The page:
Effect of Covid-19 on 2020 Startup Investments, IPOs

Initial public offerings underperformed in the last half of 2019 and the first quarter of 2020. That set the stage for an undesirable IPO climate. Then came Covid-19.

The start of the pandemic in China in late December resulted in a private investment crisis in that country, as January and February saw a 50-percent drop in venture capital investing in China compared to the rest of the world, according to research firm Startup Genome.

Now the investment freeze is moving across Europe and the USA. Although U.S. VC businesses committed $34.2 billion to startups in the first quarter of 2020, according to PitchBook-NVCA Venture Monitor, approximately $28 billion of new, additional investments may be deferred for the remainder of the year.

. . .January and February saw a 50-percent drop in venture capital investing in China…

Early Stage Startups

500 Startups, an early-stage venture fund, recently surveyed seed and early-stage investors to comprehend the results of Covid-19 on the early-stage investment climate. The huge majority of respondents were venture capital companies and angel investors. Sixty-eight percent stated that the pandemic would negatively affect their investments.

When asked how long they believe Covid-19 will influence early-stage investing, 63 percent said it could last between one and two years. However, positive investor interest is growing in sectors that benefit from Covid-19, including healthcare (47 percent) and remote work solutions (42 percent). Venture capital funding for telemedicine companies surged in the first quarter of 2020 to $788 million. That funding level is more than triple the $220 million telemedicine companies raised in the first quarter of 2019.

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Investors suggest that startups prepare for lean times. They ought to consider reducing cash burn and examine operating costs for possible reductions. Startups should exude expansion into new markets and maintain focus on customer retention. Startups are heeding the advice. According to data from Roger Lee of retirement plan provider Human Interest, a total of 204 startups laid off 16,229 employees between March 11 and April 8. This trend will most likely continue.

. . .204 startups laid off 16,229 employees between March 11 and April 8.


Globally, Q1 2020 saw a strong IPO market with an active January and February but a slow March. Paul Go, Ernst & Young Global IPO leader, stated,”. . .the unexpected and novel events surrounding Covid-19 took a toll on the global health of equity markets and, together with other international marketplace factors, have caused market turbulence last detected just during the global financial crisis of 2008. This extreme market volatility makes any ambitions to go public highly uncertain, both in terms of time and analysis.”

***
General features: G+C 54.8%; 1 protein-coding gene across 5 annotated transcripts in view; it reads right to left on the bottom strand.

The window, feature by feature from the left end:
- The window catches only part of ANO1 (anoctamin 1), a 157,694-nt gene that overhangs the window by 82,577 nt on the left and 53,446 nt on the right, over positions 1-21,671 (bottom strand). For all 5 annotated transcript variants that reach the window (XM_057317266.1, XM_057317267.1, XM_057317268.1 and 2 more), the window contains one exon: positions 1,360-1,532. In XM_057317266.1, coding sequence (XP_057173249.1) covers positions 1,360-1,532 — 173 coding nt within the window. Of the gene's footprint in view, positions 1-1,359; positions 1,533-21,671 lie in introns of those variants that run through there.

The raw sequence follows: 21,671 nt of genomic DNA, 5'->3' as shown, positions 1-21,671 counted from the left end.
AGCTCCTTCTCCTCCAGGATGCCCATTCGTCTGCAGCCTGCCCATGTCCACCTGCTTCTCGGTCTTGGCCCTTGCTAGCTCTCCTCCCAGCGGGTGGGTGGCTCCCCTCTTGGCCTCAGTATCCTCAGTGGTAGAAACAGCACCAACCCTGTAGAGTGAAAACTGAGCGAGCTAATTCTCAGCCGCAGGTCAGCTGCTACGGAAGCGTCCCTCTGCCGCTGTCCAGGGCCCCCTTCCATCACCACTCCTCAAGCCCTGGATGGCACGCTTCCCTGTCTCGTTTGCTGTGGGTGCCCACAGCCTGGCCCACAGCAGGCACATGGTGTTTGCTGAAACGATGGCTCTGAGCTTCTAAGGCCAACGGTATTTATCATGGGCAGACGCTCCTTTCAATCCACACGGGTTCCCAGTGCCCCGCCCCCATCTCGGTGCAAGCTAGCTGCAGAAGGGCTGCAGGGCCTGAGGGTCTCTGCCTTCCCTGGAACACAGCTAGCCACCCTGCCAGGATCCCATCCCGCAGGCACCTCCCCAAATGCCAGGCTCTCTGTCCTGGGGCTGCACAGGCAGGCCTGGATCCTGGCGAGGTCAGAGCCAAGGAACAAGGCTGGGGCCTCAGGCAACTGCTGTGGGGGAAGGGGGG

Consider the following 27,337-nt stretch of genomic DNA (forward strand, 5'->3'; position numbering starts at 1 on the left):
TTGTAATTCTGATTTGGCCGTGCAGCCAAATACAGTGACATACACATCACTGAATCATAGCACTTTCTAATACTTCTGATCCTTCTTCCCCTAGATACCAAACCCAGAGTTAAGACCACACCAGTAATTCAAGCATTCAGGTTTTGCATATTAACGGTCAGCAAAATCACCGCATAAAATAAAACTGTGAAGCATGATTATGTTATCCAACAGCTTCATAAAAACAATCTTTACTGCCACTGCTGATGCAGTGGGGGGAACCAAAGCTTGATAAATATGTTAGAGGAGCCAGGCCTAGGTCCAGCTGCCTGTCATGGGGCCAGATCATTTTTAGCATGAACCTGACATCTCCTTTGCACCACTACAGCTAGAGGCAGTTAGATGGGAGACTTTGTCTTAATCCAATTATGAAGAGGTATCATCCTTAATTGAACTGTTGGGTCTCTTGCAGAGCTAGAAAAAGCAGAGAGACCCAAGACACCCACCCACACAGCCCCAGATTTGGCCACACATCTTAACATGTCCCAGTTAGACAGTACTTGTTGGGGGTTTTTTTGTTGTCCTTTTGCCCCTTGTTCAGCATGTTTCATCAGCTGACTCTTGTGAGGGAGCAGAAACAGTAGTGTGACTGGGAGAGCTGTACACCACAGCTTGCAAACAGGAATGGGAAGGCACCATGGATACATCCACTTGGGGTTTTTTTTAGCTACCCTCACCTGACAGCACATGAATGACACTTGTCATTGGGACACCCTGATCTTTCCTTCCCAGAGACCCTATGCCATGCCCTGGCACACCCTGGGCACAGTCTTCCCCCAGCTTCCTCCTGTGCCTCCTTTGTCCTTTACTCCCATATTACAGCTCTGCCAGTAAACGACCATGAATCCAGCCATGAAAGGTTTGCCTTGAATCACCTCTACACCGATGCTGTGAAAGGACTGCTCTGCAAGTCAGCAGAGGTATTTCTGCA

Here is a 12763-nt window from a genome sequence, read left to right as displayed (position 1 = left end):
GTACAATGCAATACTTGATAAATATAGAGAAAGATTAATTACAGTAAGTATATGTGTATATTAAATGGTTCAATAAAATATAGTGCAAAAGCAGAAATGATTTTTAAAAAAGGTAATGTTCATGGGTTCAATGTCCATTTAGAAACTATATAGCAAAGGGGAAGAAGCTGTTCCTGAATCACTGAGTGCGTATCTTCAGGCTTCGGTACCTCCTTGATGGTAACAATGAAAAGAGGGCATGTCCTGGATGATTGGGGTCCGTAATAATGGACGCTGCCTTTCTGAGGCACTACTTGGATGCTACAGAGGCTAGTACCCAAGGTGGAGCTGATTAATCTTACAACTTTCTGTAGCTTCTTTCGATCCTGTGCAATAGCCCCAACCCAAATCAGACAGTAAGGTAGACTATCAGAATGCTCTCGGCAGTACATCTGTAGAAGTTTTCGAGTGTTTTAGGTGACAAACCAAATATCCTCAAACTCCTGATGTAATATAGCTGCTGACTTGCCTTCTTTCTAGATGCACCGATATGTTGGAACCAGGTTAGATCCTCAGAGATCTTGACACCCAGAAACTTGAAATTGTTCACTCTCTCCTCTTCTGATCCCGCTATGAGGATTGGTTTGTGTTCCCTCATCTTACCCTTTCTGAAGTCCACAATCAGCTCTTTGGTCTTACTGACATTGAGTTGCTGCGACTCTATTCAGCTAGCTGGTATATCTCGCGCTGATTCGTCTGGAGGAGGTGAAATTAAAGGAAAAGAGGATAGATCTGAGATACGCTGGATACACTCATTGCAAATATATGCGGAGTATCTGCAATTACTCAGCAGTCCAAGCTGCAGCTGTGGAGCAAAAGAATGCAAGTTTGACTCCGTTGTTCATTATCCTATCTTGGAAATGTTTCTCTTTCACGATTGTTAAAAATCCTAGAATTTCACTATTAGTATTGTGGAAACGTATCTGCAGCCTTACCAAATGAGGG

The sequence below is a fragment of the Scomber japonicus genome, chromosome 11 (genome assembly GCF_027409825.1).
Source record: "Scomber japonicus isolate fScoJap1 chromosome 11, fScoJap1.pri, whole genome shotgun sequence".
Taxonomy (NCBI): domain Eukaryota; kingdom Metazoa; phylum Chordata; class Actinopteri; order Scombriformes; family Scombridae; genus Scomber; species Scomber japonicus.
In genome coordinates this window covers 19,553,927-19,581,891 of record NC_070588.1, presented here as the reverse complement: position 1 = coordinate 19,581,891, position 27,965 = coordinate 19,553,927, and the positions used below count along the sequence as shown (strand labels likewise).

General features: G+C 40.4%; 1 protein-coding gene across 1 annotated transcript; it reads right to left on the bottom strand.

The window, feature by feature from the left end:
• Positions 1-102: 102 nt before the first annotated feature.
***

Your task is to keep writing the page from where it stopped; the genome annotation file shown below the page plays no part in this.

IPO research firm Renaissance Capital calls for a narrow IPO window throughout the summer for companies unaffected by the virus. Others will await the collapse when the market may see a recovery.

In the us, Airbnb, which announced last September that it planned to file for an IPO in 2020, has postponed a filing because travel has come to a standstill. Meanwhile, Airbnb has seen its own unicorn valuation fall from $31 billion to about $18 billion, and instead of submitting an IPO, the company received a brand new equity funding round of $1 billion on April 6.

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Food delivery startup DoorDash in late February filed for a discreet IPO with the U.S Securities and Exchange Commission. While food delivery is booming because of Covid-19, a tumultuous stock market makes this a risky move.

Public Companies

The public markets are volatile, with large swings daily.

Dealroom.co, an Amsterdam-based consulting firm for professional investors, published intriguing data about existing companies. Facebook, Apple, and Google suffered declines in market capitalization of, respectively, 33 percent, 29 percent, and 27 percent between January 31 and March 21, 2020.

Those companies, along with Amazon and Microsoft, comprise almost 18 percent of the S&P 500. Overall, the S&P 500 decreased 32 percent in this period.

Unsurprisingly, Uber and Lyft, offering ride services, suffered market cap losses of 42 and 55 percent, respectively. The Chinese ecommerce giant Alibaba — which was expected to thrive because of increased online sales — dropped 15 percent of its market cap due to delivery and production difficulties.

Conversely, Amazon’s stock has soared by nearly 20 percent between January and April. Zoom, the SaaS videoconferencing company, grew its market cap by 77 percent during the same period, although data about”Zoom-bombing” or people crashing other people’s conferences, has tempered that expansion since the beginning of April. Teladoc, a telemedicine service, grew by 37 percent.


Investors are understandably risk-averse in an unpredictable environment. VCs were tightening up standards for later-stage funding of startups. Early-stage startups pose a greater risk. Investments will be rare for the upcoming couple of months except for startups offering services or products which meet the special needs created by the outbreak.

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Last month, in “Will ‘Irrational’ Startup Valuations Continue? ,” I addressed underperforming IPOs. New filings will be carefully scrutinized for the upcoming couple of months and will most likely be on hold.

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